Some people call them a Glencairn, some call them a snifter and others call it a tulip. But it doesn’t matter what you call it, is it the right whiskey glass? Let us take a few minutes on the history, the purpose and the use of these Scotch glasses.
The Glencairn Crystal developed the Glencairn glass as an attempt to mimic the glasses that are used in distilleries and whiskey labs around the world. Those glasses, designed just for whiskey, are what whiskey producers determine to give their whiskey best effective taste for their product.
The Glencairn glass is an iconic shape meant to hold the whiskey with a focus on the aroma. Sure, whiskey can be drunk from a tumbler, and the great taste will still be there. But when sipped from a Glencairn. The aromatics of the product are right under your nose.
And when you sip a southwestern style whiskey from a Glencairn, you will smell the oak that the barrels were made from. As well, you’ll notice as a hint of vanilla that gives it the sweetness. You’ll also notice a hint of smoke that comes from the inside of a charred barrel.
The snifter glass was designed for brandy, but because liquor is often grouped together, it has become a specialty whiskey glass. It offers the same design as the tulip so that the aroma is directed to your nose. It also has a stem and a wide bottom so you can swirl your beverage as you sip.
The snifter has a large surface area that contains the liquid which helps it to evaporate. The narrow opening at the top keeps aroma inside and the rounded bottom for cupping in your hand, keep the liquor warm. It has become a favorite glass to use for any beer that has a complex aroma.
Also referred to as a stem glass and is optimized to bring forth in the best way possible the body, the color, the smell and the taste of the whiskey it holds. The tulip exhibits properties which enhance the following aspects:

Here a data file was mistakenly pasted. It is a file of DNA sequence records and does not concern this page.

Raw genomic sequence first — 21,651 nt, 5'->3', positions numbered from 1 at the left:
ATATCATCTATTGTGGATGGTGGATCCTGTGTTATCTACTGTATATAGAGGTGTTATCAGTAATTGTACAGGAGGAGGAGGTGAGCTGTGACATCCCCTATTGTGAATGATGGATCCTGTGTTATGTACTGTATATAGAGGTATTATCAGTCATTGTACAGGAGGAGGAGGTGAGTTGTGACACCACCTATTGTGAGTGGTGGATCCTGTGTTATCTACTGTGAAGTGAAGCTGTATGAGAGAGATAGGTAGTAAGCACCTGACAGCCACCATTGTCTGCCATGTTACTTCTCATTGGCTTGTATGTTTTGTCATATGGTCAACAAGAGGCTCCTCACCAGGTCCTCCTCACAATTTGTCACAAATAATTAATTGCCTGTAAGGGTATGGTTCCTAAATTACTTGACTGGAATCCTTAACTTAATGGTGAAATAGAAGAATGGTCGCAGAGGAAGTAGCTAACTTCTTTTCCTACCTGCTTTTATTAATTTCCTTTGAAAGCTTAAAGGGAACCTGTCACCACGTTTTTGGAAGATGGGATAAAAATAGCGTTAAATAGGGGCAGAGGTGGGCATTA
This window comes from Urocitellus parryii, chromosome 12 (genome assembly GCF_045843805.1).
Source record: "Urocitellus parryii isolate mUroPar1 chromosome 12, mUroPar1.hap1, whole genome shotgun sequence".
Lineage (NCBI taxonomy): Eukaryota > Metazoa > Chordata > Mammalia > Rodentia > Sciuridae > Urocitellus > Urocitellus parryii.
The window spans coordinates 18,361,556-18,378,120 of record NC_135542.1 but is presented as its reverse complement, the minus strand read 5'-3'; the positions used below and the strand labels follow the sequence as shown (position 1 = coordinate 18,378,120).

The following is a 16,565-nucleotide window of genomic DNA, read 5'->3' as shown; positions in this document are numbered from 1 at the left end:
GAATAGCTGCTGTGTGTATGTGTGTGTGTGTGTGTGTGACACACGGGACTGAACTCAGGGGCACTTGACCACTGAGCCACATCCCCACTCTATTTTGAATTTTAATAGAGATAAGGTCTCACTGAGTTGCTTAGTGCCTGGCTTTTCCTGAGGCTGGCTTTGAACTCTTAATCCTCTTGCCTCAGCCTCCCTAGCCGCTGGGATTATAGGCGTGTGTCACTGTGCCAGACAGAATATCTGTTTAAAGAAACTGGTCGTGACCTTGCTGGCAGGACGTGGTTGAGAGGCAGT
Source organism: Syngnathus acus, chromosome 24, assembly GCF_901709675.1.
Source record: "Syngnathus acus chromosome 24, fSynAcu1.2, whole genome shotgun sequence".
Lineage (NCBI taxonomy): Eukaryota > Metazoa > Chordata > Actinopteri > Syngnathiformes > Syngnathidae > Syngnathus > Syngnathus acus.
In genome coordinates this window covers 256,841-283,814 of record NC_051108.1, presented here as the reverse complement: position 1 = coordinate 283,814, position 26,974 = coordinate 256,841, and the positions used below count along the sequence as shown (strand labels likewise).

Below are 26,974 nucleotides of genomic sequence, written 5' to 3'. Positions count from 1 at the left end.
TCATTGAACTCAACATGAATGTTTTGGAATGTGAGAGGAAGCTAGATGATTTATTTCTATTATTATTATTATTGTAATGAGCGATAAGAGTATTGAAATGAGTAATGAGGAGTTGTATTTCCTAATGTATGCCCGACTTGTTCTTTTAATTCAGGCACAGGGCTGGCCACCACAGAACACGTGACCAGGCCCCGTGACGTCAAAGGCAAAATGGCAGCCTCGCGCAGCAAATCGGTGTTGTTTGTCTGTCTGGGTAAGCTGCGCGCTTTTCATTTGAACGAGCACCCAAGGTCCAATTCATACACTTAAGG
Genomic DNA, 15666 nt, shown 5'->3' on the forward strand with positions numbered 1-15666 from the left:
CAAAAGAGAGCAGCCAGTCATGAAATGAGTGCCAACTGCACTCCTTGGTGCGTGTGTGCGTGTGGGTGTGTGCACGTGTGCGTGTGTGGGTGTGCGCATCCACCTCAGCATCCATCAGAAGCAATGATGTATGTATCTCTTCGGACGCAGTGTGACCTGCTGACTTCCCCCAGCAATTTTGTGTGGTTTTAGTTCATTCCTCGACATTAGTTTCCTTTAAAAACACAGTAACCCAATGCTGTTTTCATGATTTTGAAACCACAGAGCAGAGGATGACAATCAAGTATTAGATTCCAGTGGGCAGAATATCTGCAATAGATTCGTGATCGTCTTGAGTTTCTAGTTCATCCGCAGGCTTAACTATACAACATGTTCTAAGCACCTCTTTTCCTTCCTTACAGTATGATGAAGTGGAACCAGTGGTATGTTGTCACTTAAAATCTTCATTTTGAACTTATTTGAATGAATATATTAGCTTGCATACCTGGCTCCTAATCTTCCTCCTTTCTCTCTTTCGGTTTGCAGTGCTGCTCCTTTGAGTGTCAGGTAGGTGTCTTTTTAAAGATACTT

The tulip glass is a clear, uncolored glass so that the whiskey color can be judged. This glass is not cut which allows the ‘legs’ to be watched at the glass wall. As the whiskey is swirled, single droplets of whiskey will drip from the glass wall and the viscosity can be judged with clarity. The tapering is a small opening where you’ll smell the concentrated whiskey aroma that accumulated. Just as important is the rim of the glass. How the liquid pours affects how it reaches your tongue. Then toward the outside, the glass widens so that the whiskey can flow onto your tongue more, allowing you taste it more.
The Shot Glass
This is the glass for the person wants to slam their whiskey down fast, like the old west saloon cowboys. Today, people think of the shot glass for doing tequila, but it is also likely to be used for bourbons. There are whiskies that are better when they go down slowly but for those that are better when slammed, this is the perfect glass.
The Highball Glass
This isn’t the glass that the average whiskey aficionados’ use, but it has its own well-deserved place on the list of whiskey glasses. There are those that prefer to consume their whiskey from a bigger glass simply because they like it with ice and room to mix with something.
Drink Whiskey Like You Want
There are some whiskeys that are best poured into specific glass simply because of how they are consumed. And when it comes to enjoying your choice of whiskey, enjoy it in any number of ways. No matter if you like your whiskey straight up, on the rocks, or mixed with something, even water, the point is to enjoy your whiskey.
For the most part, one’s preference for how they receive the flavor and want the aroma to resonate will decide the right glass. If you are one that sticks to the “rules”, then follow those rules and enjoy your whiskey. We can most likely blame James Bond 007 and other movie and television characters for setting many of the “rules” on how to drink whiskey. The ice buckets, tumbler glasses, and fancy carafes were the ritual of pouring a Scotch on the Rocks or a quick slam of a whiskey.
For sure, the tumbler is the perfect glass when you want to add ice or mix coke, ginger ale or water to your whiskey. But you can also drink your whiskey straight from a tumbler too. After all, rules are made to be broken, right?